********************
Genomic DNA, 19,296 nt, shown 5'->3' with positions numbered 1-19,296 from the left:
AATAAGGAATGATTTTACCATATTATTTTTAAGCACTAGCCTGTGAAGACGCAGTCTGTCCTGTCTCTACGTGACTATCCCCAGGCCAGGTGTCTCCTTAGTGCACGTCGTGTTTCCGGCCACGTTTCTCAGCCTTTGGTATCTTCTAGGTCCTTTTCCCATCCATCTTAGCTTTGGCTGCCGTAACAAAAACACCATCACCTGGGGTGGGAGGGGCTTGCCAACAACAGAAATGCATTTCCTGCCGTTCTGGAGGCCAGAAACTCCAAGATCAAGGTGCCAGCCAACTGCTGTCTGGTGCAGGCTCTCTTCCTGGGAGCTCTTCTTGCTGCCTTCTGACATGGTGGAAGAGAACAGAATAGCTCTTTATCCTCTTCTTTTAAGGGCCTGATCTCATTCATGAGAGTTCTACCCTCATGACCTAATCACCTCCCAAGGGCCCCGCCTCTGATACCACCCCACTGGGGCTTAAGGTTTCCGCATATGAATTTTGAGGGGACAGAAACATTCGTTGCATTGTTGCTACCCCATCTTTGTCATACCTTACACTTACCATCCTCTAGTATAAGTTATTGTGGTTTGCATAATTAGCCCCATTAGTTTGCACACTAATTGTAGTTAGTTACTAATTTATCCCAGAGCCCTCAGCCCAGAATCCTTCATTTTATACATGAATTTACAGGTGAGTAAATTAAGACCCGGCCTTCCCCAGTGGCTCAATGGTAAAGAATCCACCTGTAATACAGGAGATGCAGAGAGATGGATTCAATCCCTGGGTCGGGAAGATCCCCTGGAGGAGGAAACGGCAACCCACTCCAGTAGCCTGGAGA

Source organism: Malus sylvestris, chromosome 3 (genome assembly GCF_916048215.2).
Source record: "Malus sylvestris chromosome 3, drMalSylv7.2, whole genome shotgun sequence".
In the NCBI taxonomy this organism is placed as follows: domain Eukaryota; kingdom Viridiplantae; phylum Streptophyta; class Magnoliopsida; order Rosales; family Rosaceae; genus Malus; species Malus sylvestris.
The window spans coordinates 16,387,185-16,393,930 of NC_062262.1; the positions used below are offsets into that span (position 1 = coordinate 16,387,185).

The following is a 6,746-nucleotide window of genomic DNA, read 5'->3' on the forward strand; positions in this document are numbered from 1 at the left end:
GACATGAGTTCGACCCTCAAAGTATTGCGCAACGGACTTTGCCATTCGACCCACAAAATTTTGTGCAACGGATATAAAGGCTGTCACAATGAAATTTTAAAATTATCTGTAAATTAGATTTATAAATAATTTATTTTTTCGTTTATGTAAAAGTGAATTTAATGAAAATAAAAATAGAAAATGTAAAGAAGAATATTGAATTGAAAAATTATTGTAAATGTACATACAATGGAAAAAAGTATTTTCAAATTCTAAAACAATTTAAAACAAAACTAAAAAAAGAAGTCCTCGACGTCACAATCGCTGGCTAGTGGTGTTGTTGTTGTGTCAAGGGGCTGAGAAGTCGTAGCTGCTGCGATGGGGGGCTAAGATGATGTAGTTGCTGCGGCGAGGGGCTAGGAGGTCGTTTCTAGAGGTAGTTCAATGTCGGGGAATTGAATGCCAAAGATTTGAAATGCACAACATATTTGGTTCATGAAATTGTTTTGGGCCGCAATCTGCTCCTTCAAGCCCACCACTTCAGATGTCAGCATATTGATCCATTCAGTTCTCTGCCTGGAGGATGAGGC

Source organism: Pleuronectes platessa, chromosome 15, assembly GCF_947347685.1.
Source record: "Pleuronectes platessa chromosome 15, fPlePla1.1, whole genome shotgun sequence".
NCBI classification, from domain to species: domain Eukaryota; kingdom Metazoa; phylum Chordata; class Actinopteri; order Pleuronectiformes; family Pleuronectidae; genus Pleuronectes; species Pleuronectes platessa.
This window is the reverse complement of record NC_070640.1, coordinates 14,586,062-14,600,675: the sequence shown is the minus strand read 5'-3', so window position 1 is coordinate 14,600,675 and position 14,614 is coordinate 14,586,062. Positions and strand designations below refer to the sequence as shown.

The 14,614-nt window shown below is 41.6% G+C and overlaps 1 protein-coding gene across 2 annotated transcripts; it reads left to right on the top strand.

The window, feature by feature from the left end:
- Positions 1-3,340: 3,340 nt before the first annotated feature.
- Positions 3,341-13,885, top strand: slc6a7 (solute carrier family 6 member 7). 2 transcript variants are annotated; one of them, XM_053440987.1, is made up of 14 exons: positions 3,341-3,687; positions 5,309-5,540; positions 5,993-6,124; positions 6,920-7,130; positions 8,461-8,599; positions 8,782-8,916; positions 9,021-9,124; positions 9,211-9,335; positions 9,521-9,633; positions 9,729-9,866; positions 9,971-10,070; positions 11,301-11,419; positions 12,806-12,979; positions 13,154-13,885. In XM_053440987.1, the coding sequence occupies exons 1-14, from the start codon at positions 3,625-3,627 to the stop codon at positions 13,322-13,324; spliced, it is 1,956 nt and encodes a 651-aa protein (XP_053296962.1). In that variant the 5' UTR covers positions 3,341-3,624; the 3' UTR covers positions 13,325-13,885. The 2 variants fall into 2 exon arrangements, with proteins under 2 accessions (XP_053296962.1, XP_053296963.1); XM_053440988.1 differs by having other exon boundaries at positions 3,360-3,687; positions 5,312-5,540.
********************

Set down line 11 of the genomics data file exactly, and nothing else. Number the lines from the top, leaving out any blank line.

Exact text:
NCBI classification, from domain to species: domain Eukaryota; kingdom Metazoa; phylum Chordata; class Actinopteri; order Pleuronectiformes; family Pleuronectidae; genus Pleuronectes; species Pleuronectes platessa.